Japan’s Clear, study notes organizer app, gets $880K to help fresh grads find right job

Goichiro Arai, CEO of Arcterus
Image credit: Masaru Ikeda

See the orioginal story in Japanese.

Japan’s Arcterus, providing educational services including a notebook-sharing app named Clear, announced on Friday that it has fundraised 100 million yen in a series C round. Participating investors consist of a fund by Shinsei Bank and Shinsei Corporate Investment in addition to Zoshinkai Holdings, a leading Japanese company behind correspondence education service and cram school chains. With the series A round back in July of 2015 and the series B round back in November of 2016, this round brings the EdTech startup their total equity funding to about 400 million yen (about $3.5 million US).


Arcterus was founded in 2010 October by Goichiro Arai (CEO) who has held various posts including Resort Business Manager at Japanese resort development / management major Hoshino Resort together with Yoshiki Shiraishi (COO/CFO) who was Arai’s classmate at Keio Business School.

Clear, launched in December of 2013, allows notebooks sorted by subject or educational unit to be shared with other users and is available for Android, iOS and web. After five years from launch, the app has marked 2.2 million downloads, over 1 million monthly active users, and about 250,000 shared study notes online, boasting its popularity in Thailand, Taiwan, Indonesia, China, Hong Kong, and other Asian markets.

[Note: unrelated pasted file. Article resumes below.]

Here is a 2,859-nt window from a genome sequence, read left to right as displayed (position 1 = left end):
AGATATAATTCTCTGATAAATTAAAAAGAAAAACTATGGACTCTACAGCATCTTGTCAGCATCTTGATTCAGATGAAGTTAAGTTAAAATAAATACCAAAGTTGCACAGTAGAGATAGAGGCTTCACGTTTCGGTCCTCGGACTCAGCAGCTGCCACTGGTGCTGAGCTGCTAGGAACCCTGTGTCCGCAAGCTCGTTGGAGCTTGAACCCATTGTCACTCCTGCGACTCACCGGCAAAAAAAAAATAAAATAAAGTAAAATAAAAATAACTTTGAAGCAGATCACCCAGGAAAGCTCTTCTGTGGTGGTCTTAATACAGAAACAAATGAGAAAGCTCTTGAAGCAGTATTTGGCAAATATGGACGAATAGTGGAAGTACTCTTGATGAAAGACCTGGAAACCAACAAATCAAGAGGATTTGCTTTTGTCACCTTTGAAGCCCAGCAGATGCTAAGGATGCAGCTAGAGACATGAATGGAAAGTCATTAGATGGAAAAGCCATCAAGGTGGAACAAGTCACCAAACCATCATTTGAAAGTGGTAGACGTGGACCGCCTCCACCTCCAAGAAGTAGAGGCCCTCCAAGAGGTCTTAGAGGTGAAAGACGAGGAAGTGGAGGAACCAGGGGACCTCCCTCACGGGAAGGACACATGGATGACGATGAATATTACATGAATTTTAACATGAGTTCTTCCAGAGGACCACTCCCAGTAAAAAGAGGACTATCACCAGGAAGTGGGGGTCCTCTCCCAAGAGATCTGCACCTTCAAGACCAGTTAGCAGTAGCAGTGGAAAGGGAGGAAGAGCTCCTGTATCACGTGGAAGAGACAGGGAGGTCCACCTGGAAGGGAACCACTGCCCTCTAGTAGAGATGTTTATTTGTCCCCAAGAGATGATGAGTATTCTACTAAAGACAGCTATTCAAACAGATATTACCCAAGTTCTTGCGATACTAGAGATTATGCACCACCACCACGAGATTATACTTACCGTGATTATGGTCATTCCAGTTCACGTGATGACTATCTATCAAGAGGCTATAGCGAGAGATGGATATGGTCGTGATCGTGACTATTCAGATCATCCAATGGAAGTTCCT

See also:

Goichiro Arai joined a fireside chat at Techsauce Summit 2017 in Bangkok.
Image credit: Masaru Ikeda

The company will use the funds to foray into recruiting business, aiming to eliminate the mismatch between enterprises and job-seeking fresh graduates while the level of “churn” in new hires is getting higher these days. According to Arai, study skills needed at university and business skills are different, however, it is supposed they will primarily assess personality and aptitude of users based on their study log on the Clear app and then propose the right job to them.

Given the fact that students majoring (or to be expected to major) in science and medical courses account for half of all Clear users, the company wants to answer the needs of companies hoping to hire these graduates as employees.

Arcterus is launching an ad service on the Clear app, aiming to help cram schools better reach students. Unlike other conventional ads targeting parents of students, the app can offer a direct access students and allows advertisers more efficiently market their service according to the user profile, such as where they live or which grade they are in.

Tokyo-based Itokuro (TSE;6049), a potential competitor for Arcterus and the Japanese education company behind portal sites on cram schools and private schools, is now boasting a market cap of over $600 million US with a P/E ratio of 60. Besides Clear, Arcterus is handling a teaching tool for tutor school named Caiz or an individual tutoring cram school in the residential area of Ota City, Tokyo named Shiki Gakuin. Insights from these businesses are expected to help expand their new revenue stream.

Edited by “Tex” Pomeroy